My OH2 messaged me in the afternoon saying her doctor told her to come in to be checked out Saturday. She’s been fighting an illness for weeks and was put on penicillin this week. Her doctor told her if that didn’t help her then something potentially serious may be going on and that she shouldn’t be training or playing. The ironic thing is she’s been playing some of her best volleyball in recent matches. Potentially losing her in this crunch time period was not something I wanted to hear.

Training was very light. I had them do some 4-person over-the-net pepper, then transitioned that into rotating cooperative cross-court hitting at low intensity just to move and touch balls in a relatively game-like fashion. I had them do it both swinging through 4 and through 2. After that we did some target serving. The last part of training was serve and pass with some players mixing in a bit of hitting as well.

Saturday
We hosted Engelholm following the 2nd team playing a league match of their own. My sick OH was OK to play, but it was pretty easy to see that she wasn’t really mentally prepared to do it. I made the decision to start our third OH in her place. Honestly, I wasn’t sure it was going to make too much of a difference which of them was in based on the match-ups, but the one who started has been working hard and getting better, so deserved the opportunity.

The match was up and down. We lost the first set 21-25, then won the second 25-17. After the break, we in turn got trounced in the 3rd 16-25 thanks to a really bad start. We turned it around in the fourth to take the set 25-22, then used a good start to the 5th to take it 15-10 and get 2 points.

We struggled early on to stop their big OPP, but over the course of the match gave her more problems and forced her into bad swings. She still go her fair share of points, put our pressure on them with the serve really made a difference.

Thoughts and observations
This week’s two wins actually gives us our first winning streak since back in preseason. Good time for it as it secured a spot in Gran Prix and potentially a 1st or 2nd seed.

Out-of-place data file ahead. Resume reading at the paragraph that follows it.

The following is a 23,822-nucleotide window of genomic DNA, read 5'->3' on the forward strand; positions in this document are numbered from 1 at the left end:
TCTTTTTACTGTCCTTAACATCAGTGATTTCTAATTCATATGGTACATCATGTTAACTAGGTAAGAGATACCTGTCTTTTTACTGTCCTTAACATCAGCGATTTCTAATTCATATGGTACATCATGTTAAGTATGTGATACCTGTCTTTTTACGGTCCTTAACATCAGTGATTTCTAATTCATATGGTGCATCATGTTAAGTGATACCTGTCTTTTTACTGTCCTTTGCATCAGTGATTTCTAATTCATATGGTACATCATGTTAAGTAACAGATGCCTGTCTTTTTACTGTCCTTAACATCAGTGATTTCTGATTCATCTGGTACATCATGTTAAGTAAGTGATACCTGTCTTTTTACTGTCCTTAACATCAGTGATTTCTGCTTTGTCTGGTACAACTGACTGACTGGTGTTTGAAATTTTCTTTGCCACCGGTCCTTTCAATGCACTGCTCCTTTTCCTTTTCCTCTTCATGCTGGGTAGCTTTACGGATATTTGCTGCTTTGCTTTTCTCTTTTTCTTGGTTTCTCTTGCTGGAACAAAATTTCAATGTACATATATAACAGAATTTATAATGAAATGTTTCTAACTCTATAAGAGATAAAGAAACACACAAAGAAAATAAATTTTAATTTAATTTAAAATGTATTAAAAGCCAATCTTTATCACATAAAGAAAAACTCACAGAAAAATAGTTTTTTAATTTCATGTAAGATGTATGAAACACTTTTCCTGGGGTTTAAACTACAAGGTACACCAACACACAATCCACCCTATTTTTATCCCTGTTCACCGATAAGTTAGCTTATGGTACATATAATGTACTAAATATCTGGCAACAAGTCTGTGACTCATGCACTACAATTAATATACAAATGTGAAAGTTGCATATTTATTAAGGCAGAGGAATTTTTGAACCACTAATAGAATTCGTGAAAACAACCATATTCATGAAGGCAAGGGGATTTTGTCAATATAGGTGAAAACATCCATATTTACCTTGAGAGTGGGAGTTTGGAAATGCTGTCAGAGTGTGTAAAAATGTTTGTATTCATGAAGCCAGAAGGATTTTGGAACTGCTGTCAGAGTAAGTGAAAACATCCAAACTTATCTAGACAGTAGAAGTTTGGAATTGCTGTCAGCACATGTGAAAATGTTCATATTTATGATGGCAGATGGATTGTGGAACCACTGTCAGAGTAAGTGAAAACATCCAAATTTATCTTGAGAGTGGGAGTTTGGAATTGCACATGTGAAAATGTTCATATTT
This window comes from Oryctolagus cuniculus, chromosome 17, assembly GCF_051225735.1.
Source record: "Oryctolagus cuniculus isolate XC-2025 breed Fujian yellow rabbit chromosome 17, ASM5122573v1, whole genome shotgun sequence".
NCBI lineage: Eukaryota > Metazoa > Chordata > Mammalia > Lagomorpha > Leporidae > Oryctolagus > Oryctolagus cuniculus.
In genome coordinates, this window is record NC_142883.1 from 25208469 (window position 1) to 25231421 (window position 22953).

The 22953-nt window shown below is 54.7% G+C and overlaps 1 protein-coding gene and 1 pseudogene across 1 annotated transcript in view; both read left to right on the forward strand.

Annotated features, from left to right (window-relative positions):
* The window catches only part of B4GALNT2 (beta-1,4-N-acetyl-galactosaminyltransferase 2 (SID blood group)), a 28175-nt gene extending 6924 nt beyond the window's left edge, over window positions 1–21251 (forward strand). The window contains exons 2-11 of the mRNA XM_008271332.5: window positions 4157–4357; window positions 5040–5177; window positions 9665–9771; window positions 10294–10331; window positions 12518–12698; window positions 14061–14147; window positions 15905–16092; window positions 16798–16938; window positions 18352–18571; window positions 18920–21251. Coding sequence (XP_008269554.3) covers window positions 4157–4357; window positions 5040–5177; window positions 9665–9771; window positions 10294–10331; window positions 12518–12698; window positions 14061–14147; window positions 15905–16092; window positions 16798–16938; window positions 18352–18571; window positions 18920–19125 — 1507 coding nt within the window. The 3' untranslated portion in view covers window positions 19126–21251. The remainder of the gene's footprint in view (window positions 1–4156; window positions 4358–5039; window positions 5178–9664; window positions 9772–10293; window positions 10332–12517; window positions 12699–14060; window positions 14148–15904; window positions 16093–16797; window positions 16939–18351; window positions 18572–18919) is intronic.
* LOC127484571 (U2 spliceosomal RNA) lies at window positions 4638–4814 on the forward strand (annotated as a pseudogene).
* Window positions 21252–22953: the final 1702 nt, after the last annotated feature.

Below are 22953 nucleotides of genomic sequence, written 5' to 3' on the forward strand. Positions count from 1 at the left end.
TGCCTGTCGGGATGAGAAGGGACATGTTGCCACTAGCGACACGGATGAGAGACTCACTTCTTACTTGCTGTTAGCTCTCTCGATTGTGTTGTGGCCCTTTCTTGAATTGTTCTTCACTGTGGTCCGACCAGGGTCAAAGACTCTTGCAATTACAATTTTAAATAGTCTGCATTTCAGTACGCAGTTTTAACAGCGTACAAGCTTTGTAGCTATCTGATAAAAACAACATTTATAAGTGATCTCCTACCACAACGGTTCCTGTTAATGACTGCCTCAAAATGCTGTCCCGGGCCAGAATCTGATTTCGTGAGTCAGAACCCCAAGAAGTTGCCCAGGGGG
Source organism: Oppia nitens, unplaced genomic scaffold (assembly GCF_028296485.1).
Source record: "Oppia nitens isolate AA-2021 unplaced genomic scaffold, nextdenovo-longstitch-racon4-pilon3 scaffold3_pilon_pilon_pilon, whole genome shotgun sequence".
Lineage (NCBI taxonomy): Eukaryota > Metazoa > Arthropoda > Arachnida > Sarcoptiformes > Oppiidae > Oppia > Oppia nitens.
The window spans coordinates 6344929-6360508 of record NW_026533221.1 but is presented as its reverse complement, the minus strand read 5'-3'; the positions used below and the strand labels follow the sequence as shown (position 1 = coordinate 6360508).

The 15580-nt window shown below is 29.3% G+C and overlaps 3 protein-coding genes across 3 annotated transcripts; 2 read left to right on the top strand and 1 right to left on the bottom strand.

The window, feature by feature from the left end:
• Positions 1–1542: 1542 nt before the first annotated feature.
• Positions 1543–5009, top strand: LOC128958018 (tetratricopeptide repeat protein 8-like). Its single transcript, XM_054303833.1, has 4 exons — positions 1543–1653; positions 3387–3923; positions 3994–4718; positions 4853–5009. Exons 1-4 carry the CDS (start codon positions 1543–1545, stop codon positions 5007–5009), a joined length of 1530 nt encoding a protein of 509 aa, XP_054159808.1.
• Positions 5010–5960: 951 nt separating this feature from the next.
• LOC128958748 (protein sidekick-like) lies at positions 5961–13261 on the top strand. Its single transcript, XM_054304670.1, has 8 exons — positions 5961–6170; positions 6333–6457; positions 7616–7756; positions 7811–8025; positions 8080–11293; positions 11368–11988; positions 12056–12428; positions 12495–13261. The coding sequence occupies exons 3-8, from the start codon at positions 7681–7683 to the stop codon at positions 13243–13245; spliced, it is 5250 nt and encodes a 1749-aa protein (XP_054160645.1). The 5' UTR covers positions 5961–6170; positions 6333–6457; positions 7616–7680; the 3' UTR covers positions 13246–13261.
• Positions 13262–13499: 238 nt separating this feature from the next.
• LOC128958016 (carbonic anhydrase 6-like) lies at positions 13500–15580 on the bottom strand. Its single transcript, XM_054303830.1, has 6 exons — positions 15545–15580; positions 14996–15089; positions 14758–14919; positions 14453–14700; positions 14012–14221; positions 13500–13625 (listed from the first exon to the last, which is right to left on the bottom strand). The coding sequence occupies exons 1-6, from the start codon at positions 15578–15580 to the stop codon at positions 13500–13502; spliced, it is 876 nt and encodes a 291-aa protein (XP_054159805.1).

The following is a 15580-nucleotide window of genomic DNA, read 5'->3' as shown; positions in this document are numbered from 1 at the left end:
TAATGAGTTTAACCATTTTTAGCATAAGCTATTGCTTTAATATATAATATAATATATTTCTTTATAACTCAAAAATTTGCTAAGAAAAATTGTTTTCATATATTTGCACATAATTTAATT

Two matches left until the holiday break. I might look to use it to give some players a break here or there, but it will depend on how things go.

Looking at serving and blocking together

In the same edition of the AVCA Coaching Volleyball magazine as one of my own pieces there’s an article from former Nebraska head coach Terry Pettit. Did you know I interviewed Terry for Volleyball Coaching Wizards?

Anyway, Terry speaks to developing strategies and tactics. Definitely give it a read. In particular, the fourth point is one that I shared with my team:

Teams that block and serve create a third dimension. Tough serving allows a good blocking team to become a great blocking team. Volleyball is a game of runs, which are usually created by nudging the opponent toward unforced errors. While kills may be impressive, they do not demoralize an opponent nearly as much as aggressive serving and blocking.

Good serving was a major focus of mine when I coached at Exeter, and it continued to be a point of concentration at Svedala. There, though, I also had a pretty good blocking squad. We led the Swedish league in blocks per set by a large margin. That isn’t necessarily the best way to judge blocking effectiveness, but it’s a starting point.

The fun part was we were not even at our best from a technical, positioning, and timing perspective. 🙂

This is something that definitely factored into our performance at MSU in 2017.

Some thoughts on practice planning

There was a post on the AVCA blog a while back with the title of “Practice Preparation”. An NCAA Division I assistant coach wrote it. The title was a bit misleading as there wasn’t much on actual planning. The article mostly discussed a few drills/games. Unfortunately, it looks like they removed it when they revamped the AVCA website.

In any case, I found the first two particularly interesting.

The first was a timed game where the teams only score points in certain ways. The basic idea is that you have a predefined length of time for the game while also being able to focus on key areas of developmental interest. Think of it along the same lines as a bonus point game. You focus the players on certain things you want prioritized.

I might favor the bonus point approach better. That’s only because I’ve found that sometimes only allowing certain ways a team can score points leads to forcing the ball and things like that you don’t want to encourage. If you have multiple different ways to score, though, the “forcing” is mitigated.